We begin today’s compendium of tales form the world of spooks and security with a video from RT America:
California to require warrants for drone surveillance
California lawmakers are considering legislation that would keep police agencies and other government entities from using drones to conduct warrantless surveillance in the Golden State. The bill would require law enforcement agencies to obtain a warrant to use drone surveillance, except in some emergency cases, and that those agencies notify the public when they intend to use drones. The data those drones collect would have to be destroyed within six months. RT’s Ameera David takes a look at the bill that would create some of the nation’s strictest standards on the use of drones in law enforcement.
And now, on with the latest blowback from those Edward Snowden NSA revelations, via The Guardian:
Obama admits intelligence chief fault over false Senate testimony
- President continues to defend James Clapper in the face of calls for his resignation after ‘untruthful’ statement about bulk collection
President Barack Obama has said his director of national intelligence, James Clapper, ought to have been “more careful” in Senate testimony about surveillance that Clapper later acknowledged was untruthful following disclosures by Edward Snowden.
But Obama signaled continued confidence in Clapper in the face of calls for the director to resign from members of Congress who warn of the dangerous precedent set by allowing an intelligence chief to lie to legislative bodies tasked with overseeing the powerful spy agencies.
“Jim Clapper himself would acknowledge, and has acknowledged, that he should have been more careful about how he responded,” Obama told CNN’s Jake Tapper in an interview that aired on Friday.
From the Secretary of State via TheLocal.de, a plea to “trust us”:
Kerry in Berlin: ‘US is committed to privacy’
US Secretary of State John Kerry acknowledged on Friday that relations with Germany had gone through a “rough period” of late over NSA snooping but he said the US was “committed to privacy”.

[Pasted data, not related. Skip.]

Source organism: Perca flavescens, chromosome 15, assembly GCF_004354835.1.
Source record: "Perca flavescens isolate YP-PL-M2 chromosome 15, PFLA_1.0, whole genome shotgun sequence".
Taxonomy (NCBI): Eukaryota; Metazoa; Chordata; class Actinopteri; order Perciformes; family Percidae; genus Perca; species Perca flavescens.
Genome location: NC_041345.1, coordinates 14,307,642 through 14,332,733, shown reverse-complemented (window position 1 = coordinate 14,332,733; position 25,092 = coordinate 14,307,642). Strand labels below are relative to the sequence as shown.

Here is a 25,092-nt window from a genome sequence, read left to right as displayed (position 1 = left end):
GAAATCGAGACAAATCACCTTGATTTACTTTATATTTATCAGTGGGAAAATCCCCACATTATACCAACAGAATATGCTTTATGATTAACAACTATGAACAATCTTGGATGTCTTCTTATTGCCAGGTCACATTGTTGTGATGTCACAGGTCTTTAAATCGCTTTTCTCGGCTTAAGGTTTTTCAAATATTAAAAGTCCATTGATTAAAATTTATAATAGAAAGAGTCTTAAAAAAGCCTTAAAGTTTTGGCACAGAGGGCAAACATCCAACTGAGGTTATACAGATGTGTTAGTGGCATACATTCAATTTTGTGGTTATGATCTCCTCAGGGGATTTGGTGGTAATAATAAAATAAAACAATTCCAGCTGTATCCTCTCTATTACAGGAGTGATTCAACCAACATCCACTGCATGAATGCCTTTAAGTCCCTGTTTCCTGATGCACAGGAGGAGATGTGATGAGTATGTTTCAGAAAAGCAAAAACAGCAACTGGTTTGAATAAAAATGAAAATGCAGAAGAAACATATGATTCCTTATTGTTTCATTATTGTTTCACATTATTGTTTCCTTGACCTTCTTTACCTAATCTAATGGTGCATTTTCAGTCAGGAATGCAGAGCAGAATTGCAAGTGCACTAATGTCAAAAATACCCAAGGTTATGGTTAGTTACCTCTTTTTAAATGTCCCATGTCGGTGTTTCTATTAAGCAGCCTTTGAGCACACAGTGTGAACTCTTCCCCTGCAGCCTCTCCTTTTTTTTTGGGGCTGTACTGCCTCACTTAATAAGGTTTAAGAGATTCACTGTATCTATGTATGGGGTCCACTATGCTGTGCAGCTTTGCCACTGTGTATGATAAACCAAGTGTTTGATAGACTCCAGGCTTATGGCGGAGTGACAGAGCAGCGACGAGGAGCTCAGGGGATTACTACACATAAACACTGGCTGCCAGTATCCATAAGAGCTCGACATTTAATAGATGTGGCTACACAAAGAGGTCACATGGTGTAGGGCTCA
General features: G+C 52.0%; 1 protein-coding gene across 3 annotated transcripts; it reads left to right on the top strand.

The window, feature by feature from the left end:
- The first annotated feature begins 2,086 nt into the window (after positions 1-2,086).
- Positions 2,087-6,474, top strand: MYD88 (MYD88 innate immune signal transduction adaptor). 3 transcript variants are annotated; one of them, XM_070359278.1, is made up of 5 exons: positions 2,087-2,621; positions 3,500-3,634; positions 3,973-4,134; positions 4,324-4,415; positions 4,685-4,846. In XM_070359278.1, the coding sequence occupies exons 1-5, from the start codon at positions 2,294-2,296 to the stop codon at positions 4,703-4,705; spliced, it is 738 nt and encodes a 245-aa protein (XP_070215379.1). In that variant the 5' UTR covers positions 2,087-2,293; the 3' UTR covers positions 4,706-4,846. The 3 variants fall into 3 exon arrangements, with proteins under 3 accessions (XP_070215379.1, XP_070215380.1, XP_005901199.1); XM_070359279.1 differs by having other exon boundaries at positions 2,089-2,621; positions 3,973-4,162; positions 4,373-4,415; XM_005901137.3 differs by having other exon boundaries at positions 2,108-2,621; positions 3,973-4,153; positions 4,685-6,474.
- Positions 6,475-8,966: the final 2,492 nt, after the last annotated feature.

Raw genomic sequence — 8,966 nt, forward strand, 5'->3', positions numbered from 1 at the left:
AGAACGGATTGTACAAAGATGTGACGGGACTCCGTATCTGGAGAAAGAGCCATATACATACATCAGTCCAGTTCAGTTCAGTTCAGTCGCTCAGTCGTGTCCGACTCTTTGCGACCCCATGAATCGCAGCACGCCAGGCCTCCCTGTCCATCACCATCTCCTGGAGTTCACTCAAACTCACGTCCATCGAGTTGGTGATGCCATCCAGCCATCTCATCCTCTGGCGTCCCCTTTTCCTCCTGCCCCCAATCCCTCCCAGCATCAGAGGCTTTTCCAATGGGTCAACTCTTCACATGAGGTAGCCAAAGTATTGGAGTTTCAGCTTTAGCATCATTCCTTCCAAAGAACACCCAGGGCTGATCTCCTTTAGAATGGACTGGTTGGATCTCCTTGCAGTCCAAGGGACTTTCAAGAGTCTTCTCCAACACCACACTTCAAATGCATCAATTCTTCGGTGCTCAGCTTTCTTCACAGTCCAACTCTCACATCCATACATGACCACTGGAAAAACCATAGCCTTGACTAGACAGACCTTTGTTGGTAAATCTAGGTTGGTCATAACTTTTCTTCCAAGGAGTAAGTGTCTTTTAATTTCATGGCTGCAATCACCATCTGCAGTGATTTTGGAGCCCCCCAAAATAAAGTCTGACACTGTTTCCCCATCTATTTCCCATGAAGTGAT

After talks in Berlin with his German counterpart Frank-Walter Steinmeier, Kerry told reporters that the United States took Germany’s anger seriously, which was sparked by revelations that US intelligence monitored Chancellor Angela Merkel’s mobile phone.
“I want to say to the German people that it’s no secret that we’ve been through a rough period,” Kerry said.
Asked whether the US administration would sign a no-spying agreement that Germany has demanded in the wake of the scandal, Kerry said only that Merkel and US President Barack Obama were in “consultations” on the issue.
Similar words and a response from China Daily:
Obama speech on NSA welcome, but effects remain to be seen: EU official
European Union Commissioner for Home Affairs Cecilia Malmstroem on Friday welcomed a speech made by US President Barack Obama on curbing the activities of the National Security Agency (NSA), saying what that meant in practice was yet to be seen.
Malmstroem told participants at the 50th Munich Security Conference that there was a need to see the limits of the NSA and safeguards put in place.
Obama announced in a recent speech a reform of the NSA and its surveillance operations, mentioning the possibility of abuse while insisting operatives should consistently follow protocols.
Malmstroem made the remarks in a panel discussion about cyber security, which was joined by the German Interior Minister Thomas de Maizieere, the US chairman of the house permanent select committee on intelligence Michael Rogers and others.
The ol’ “They’re just jealous ploy” from Deutsche Welle:
Hayden: Every agency wants to do what the NSA does
Michael Hayden, a former director of the NSA, CIA and US national intelligence, tells DW he sees German anger at US spying as genuine and says the NSA shouldn’t have got caught tapping Chancellor Merkel’s phone.
“Have you been surprised how many Germans take this as a very personal issue? Do they take it very personally because they like the United States but they’ve been really taken aback by the surveillance?